The whistleblower in a hedge fund advisor case recently received a $600,000 award from the U.S. Securities and Exchange Commission (SEC). The case involved allegations that the hedge fund owner made improper transactions with an affiliated broker dealer that she owned, without disclosing the affiliation to her client. The company’s head trader reported the actions to the SEC and the owner retaliated against him repeatedly, leading to his resignation from employment.
In response to the SEC’s finding of wrongdoing, the hedge fund agreed to pay $2 million in settlement costs, which includes a $300,000 penalty, along with $1.7 million in disgorgement and approximately $180,000 in interest. Under the Dodd Frank Act, the SEC awarded the whistleblower the maximum allowable percentage of the settlement amount.
The Dodd-Frank Act
The Dodd-Frank Wall Street Reform and Consumer Protection Act became law in July of 2012. The legislation was created in response to financial concerns that brought about the recession and it includes strict regulation standards on financial institutions. It also protects whistleblowers who provide the SEC with information about wrongdoing. Additionally, if the reported information leads to at least $1 million in sanctions, the whistleblower may receive compensation. Awards can range from 10% to 30% of the total sanction amount.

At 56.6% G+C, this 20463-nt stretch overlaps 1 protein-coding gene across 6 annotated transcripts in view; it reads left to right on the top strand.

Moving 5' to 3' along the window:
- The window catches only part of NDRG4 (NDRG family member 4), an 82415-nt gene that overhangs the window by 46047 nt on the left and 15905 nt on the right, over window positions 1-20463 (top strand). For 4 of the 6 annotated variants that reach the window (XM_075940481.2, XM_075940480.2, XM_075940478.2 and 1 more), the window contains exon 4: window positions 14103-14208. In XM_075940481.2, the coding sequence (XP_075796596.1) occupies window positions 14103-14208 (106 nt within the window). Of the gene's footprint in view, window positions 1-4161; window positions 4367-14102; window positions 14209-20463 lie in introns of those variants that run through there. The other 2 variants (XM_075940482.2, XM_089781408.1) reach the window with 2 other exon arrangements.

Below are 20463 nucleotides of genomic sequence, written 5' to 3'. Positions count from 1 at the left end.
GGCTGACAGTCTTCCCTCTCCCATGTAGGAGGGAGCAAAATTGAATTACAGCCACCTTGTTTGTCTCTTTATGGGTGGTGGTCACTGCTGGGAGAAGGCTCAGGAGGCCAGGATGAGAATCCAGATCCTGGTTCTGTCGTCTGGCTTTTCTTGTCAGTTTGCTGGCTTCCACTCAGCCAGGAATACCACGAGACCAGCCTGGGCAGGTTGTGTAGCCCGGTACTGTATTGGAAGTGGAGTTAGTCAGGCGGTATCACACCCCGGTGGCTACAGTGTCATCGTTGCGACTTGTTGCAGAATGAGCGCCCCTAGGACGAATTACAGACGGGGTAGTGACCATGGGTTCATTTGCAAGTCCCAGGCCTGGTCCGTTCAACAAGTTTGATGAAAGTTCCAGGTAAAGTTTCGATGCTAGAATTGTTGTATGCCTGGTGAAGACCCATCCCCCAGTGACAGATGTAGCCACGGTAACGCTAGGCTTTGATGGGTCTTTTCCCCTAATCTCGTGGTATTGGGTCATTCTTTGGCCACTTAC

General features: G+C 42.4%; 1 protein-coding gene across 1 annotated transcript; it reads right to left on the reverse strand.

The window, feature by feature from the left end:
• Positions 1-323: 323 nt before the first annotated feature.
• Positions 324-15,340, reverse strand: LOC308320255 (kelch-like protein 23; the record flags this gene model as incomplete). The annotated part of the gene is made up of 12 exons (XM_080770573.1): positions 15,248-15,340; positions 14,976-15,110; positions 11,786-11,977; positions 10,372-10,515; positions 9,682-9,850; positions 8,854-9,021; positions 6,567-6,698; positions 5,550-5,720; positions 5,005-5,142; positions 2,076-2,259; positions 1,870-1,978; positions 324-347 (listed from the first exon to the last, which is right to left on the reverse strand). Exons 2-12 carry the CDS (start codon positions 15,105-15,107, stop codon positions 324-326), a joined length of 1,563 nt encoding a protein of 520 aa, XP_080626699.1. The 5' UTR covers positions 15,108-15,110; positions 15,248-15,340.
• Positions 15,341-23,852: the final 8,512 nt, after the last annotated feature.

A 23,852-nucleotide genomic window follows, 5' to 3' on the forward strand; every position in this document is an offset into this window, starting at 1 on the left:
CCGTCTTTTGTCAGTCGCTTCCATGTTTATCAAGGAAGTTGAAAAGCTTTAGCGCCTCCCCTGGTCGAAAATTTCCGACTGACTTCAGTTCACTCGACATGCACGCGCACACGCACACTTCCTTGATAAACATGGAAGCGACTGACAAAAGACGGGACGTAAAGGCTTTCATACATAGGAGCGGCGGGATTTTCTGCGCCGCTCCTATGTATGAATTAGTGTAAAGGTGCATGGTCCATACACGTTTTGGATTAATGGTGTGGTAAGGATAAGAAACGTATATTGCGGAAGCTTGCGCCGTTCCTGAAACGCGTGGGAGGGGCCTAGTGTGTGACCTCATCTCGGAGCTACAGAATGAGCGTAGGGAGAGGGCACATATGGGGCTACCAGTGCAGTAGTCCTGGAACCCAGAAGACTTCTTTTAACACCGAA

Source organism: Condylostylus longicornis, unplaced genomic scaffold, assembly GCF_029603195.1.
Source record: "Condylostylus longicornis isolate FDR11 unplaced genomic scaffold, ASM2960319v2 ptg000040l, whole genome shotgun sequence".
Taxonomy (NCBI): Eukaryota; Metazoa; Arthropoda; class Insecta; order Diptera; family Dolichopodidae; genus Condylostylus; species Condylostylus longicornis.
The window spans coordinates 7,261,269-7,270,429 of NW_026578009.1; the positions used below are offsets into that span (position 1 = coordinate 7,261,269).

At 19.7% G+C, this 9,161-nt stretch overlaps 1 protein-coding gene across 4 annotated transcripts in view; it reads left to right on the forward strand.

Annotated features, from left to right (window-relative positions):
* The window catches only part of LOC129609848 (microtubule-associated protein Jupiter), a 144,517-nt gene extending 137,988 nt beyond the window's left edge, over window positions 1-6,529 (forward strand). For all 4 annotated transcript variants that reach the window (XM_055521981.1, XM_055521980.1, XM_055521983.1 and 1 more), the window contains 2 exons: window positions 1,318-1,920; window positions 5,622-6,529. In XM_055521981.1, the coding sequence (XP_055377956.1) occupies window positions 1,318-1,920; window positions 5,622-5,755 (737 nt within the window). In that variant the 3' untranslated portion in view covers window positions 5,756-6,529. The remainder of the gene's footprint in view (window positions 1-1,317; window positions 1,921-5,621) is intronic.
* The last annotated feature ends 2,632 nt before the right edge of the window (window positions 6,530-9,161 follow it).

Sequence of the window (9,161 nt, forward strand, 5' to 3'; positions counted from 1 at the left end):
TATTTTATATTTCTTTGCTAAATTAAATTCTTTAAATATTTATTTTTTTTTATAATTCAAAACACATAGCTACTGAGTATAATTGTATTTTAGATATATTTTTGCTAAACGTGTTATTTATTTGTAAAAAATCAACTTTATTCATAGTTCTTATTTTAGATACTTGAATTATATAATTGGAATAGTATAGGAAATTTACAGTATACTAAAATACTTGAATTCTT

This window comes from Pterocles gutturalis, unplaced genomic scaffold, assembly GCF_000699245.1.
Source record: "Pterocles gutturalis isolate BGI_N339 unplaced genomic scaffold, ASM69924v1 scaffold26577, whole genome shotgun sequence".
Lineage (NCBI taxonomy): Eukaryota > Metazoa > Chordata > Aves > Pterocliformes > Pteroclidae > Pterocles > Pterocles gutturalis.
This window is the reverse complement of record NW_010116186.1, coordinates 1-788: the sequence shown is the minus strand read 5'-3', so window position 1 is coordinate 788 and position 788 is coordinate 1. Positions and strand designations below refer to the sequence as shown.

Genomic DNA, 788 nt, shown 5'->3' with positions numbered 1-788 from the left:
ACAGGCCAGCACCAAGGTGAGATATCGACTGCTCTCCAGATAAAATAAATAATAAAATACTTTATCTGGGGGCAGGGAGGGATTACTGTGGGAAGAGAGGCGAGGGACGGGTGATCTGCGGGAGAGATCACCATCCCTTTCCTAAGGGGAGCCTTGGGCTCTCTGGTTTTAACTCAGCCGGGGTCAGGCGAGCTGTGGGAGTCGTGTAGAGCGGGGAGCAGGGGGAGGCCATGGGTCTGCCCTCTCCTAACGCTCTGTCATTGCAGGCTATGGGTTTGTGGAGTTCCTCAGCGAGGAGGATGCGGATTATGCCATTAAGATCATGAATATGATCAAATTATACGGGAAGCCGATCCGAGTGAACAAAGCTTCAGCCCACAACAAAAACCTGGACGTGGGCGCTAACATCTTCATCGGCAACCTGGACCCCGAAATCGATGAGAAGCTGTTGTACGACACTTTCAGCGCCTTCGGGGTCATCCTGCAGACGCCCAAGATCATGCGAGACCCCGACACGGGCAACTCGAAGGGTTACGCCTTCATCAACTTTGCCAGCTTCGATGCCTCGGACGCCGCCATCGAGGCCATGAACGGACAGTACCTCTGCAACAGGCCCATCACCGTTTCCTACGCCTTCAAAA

The Implications of the Award
The award in this case represents 30% of the settlement amount, which is the maximum allowable payment. The SEC is sending a strong message to employers that they will be held accountable for retaliation against whistleblowers. According to reports, the SEC whistleblower chief hopes that the substantial award in this case will influence other financial institution employees to report wrongdoing free from fear of retaliation by their employers.